Gambling on esports matches is, right now, unsafe and unfair for bettors, just as gambling on traditional sports is. As you'd expect, people are still doing it anyway; and as you'd expect, laws and regulations have struggled to keep up.
Tagged With betting
Esports was rocked earlier this week when Ad Finem's team analyst Allen Cook sent out a casual tweet saying that he'd placed bets on the outcome of the Boston Major Dota 2 tournament. Specifically, Cook bet on both his own team and another team, OG, because (he said) he believed that AF and OG were highly likely to place first and second in the tournament. He ended up being right: OG placed first and Ad Finem placed second, resulting in some significant winnings for Cook. Specifically, he won £1110.15 in total. That's $1789.84 in Australian dollars.
Just a few days after Twitch announced that it would be cracking down on folks streaming Counter-Strike gambling sites, one of the most popular streamers, PhantomL0rd, had their account closed by Twitch.
The past week has seen the world of online games rocked by a major gambling scandal. Two YouTubers with millions of subscribers, Trevor 'TmarTn' Martin and Tom 'ProSyndicate' Cassell, were revealed to be owners of a site they repeatedly promoted sans overt disclosure. The potential ramifications are not pretty.
Gambling has become a hot topic in Canberra this week, culminating with the Department of Social Services announcing last night a raft of new measures combating illegal offshore betting.
With gambling increasingly tied to video games the question remained as to how the industry, particularly the growing segment of esports, would be affected. And the federal Greens candidate for La Trobe, Tom Cummings, has suggested that the existing laws need to be addressed.
There's people streaming a video game, and then there's people streaming themselves opening virtual items for a video game. It's a big deal in the world of Counter-Strike right now, because it raises one very important question. Should streamers who are just using a game as a vehicle for gambling not be moved into a separate section of Twitch or YouTube?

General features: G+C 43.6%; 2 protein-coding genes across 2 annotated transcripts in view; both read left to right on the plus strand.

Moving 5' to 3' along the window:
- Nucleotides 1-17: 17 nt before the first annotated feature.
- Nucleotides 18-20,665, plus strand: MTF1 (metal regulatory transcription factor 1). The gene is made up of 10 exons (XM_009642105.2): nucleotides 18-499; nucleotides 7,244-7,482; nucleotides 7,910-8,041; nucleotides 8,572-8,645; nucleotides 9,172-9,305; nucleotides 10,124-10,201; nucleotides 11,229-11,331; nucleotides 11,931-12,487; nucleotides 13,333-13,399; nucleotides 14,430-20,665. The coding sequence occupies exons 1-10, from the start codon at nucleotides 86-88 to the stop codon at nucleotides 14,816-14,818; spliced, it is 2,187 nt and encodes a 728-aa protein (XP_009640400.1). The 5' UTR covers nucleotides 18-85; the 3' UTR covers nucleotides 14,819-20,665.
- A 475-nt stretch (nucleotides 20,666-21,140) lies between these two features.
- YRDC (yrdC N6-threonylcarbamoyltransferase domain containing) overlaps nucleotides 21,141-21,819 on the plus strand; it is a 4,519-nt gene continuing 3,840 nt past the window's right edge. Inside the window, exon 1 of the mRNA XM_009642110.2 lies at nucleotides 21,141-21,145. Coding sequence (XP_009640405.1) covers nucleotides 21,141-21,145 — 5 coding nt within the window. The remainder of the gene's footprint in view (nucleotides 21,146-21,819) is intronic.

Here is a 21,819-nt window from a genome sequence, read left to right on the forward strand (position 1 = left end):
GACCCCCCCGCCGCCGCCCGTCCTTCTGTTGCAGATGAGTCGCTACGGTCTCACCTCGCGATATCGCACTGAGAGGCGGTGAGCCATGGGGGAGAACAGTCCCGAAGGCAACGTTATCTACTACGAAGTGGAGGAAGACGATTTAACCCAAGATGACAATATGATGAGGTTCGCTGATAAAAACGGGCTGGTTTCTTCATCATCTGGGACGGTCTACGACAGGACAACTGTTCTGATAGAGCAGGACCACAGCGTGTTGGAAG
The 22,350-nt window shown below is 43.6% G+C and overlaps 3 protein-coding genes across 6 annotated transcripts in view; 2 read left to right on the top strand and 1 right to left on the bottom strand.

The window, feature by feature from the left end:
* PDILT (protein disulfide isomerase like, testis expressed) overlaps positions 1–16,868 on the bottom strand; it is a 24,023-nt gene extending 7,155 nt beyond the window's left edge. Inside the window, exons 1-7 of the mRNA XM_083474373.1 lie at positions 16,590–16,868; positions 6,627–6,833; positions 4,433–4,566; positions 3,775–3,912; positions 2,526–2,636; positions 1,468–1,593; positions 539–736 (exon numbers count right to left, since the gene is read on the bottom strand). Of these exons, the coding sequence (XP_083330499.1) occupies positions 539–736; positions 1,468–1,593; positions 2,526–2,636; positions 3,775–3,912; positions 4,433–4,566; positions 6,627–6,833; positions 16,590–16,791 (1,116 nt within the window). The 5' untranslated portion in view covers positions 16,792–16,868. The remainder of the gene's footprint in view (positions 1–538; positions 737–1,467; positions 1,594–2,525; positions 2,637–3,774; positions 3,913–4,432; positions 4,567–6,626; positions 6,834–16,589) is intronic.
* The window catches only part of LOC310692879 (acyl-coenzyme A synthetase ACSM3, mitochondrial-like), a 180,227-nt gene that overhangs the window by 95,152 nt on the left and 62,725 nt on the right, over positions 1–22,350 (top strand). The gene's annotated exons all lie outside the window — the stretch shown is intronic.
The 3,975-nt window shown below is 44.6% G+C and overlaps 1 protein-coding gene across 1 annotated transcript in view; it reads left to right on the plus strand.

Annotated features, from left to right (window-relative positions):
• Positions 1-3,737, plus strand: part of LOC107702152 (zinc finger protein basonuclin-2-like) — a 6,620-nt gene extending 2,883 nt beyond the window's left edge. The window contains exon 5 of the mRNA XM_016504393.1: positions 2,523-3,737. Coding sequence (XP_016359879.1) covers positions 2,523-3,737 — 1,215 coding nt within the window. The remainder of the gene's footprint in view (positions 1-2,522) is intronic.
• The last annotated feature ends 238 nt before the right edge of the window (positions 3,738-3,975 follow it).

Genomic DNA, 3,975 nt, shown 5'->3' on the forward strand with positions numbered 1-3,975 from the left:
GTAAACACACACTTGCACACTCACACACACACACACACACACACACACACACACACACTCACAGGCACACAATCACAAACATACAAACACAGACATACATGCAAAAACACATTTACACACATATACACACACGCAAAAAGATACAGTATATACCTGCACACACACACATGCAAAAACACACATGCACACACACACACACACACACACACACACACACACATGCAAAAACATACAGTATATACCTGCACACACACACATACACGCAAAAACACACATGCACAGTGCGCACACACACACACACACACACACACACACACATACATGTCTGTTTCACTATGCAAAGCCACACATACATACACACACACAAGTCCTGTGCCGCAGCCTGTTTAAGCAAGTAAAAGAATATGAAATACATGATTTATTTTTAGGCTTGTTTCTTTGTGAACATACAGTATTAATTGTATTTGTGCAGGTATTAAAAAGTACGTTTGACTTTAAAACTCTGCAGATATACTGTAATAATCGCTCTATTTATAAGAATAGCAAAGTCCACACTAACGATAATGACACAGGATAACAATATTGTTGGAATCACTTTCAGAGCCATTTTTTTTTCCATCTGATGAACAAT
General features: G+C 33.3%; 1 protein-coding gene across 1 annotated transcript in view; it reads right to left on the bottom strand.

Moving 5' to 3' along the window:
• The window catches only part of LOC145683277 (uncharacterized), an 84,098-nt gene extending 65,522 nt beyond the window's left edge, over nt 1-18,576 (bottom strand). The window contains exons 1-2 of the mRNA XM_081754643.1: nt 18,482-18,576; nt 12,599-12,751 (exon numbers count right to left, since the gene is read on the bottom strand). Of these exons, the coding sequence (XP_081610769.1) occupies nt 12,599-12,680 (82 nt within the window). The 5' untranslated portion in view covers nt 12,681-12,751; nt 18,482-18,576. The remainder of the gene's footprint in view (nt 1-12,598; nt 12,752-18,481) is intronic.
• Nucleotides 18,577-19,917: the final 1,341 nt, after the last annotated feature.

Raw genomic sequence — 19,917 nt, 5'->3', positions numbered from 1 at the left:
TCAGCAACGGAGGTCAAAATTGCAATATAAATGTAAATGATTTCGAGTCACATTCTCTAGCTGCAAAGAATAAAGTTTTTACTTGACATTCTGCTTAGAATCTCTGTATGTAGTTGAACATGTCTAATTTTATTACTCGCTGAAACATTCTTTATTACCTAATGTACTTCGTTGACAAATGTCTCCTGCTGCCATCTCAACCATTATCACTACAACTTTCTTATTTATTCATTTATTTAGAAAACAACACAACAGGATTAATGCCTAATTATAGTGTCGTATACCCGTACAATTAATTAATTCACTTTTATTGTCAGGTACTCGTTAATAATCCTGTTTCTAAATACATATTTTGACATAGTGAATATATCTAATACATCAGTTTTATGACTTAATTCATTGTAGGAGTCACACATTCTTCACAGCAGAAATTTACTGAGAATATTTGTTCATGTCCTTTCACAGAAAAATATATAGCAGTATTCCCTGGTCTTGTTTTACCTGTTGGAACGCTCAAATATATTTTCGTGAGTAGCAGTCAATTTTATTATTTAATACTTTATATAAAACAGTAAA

But the chief executive of Unikrn, whose company partnered with Tabcorp almost a year ago to extend the esports betting market available to Australians, says the issue is bigger. The proliferation of Twitch streamers advertising gambling to kids is getting them hooked, and it needs to be regulated.
Betting on Australian esports has traditionally been limited to international finals, qualifiers or the finals of major local events, regardless of the game in question.
That's starting to change, however, with a new Australian site allowing users from all around the world the opportunity to bet virtual skins on lower league Australian Counter-Strike matches for the first time.
The second US$3 million Major for Dota 2 is just around the corner, and as everyone expected Valve has pushed out a major update just ahead of their stop in Shanghai.
As is often the case, there's plenty of bits and pieces to unpack. But perhaps one of the more intriguing aspects is the expansion of the in-game tipping, with Valve giving players a weekly stipend for the express purpose of betting.
Team Liquid is reporting that up to eleven people have been arrested in Korea in association with allegations of match-fixing and illegal gambling on StarCraft II matches.